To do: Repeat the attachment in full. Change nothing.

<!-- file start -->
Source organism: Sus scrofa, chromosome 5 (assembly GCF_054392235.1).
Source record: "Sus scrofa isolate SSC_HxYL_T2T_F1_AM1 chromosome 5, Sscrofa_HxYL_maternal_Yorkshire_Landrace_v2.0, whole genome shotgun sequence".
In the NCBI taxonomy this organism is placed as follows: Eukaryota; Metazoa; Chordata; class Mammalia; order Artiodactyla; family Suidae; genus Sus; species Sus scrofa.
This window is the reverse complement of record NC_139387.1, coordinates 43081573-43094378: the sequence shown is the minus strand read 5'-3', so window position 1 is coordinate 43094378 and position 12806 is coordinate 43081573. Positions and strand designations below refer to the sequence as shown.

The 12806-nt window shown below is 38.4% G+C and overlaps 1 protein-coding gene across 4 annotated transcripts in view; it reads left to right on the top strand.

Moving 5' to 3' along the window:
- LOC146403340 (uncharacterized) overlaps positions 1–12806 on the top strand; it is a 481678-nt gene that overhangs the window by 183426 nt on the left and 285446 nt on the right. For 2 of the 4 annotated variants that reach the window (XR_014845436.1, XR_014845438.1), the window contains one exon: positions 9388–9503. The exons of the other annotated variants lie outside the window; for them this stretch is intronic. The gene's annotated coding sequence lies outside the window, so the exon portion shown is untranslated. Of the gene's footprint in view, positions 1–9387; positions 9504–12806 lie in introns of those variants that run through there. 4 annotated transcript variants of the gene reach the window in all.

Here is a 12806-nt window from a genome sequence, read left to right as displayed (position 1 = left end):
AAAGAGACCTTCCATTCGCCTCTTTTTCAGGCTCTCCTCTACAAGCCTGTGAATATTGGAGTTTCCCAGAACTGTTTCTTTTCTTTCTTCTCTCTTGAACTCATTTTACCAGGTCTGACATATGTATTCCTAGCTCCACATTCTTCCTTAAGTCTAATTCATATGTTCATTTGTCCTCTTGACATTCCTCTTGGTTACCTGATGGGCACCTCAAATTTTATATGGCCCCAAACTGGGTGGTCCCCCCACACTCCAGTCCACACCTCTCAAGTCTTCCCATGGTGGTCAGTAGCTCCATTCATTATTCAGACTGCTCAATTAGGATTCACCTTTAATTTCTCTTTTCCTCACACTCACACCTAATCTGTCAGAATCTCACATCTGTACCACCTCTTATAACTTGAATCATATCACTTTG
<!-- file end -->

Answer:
Source organism: Sus scrofa, chromosome 5 (assembly GCF_054392235.1).
Source record: "Sus scrofa isolate SSC_HxYL_T2T_F1_AM1 chromosome 5, Sscrofa_HxYL_maternal_Yorkshire_Landrace_v2.0, whole genome shotgun sequence".
In the NCBI taxonomy this organism is placed as follows: Eukaryota; Metazoa; Chordata; class Mammalia; order Artiodactyla; family Suidae; genus Sus; species Sus scrofa.
This window is the reverse complement of record NC_139387.1, coordinates 43081573-43094378: the sequence shown is the minus strand read 5'-3', so window position 1 is coordinate 43094378 and position 12806 is coordinate 43081573. Positions and strand designations below refer to the sequence as shown.

The 12806-nt window shown below is 38.4% G+C and overlaps 1 protein-coding gene across 4 annotated transcripts in view; it reads left to right on the top strand.

Moving 5' to 3' along the window:
- LOC146403340 (uncharacterized) overlaps positions 1–12806 on the top strand; it is a 481678-nt gene that overhangs the window by 183426 nt on the left and 285446 nt on the right. For 2 of the 4 annotated variants that reach the window (XR_014845436.1, XR_014845438.1), the window contains one exon: positions 9388–9503. The exons of the other annotated variants lie outside the window; for them this stretch is intronic. The gene's annotated coding sequence lies outside the window, so the exon portion shown is untranslated. Of the gene's footprint in view, positions 1–9387; positions 9504–12806 lie in introns of those variants that run through there. 4 annotated transcript variants of the gene reach the window in all.

Here is a 12806-nt window from a genome sequence, read left to right as displayed (position 1 = left end):
AAAGAGACCTTCCATTCGCCTCTTTTTCAGGCTCTCCTCTACAAGCCTGTGAATATTGGAGTTTCCCAGAACTGTTTCTTTTCTTTCTTCTCTCTTGAACTCATTTTACCAGGTCTGACATATGTATTCCTAGCTCCACATTCTTCCTTAAGTCTAATTCATATGTTCATTTGTCCTCTTGACATTCCTCTTGGTTACCTGATGGGCACCTCAAATTTTATATGGCCCCAAACTGGGTGGTCCCCCCACACTCCAGTCCACACCTCTCAAGTCTTCCCATGGTGGTCAGTAGCTCCATTCATTATTCAGACTGCTCAATTAGGATTCACCTTTAATTTCTCTTTTCCTCACACTCACACCTAATCTGTCAGAATCTCACATCTGTACCACCTCTTATAACTTGAATCATATCACTTTG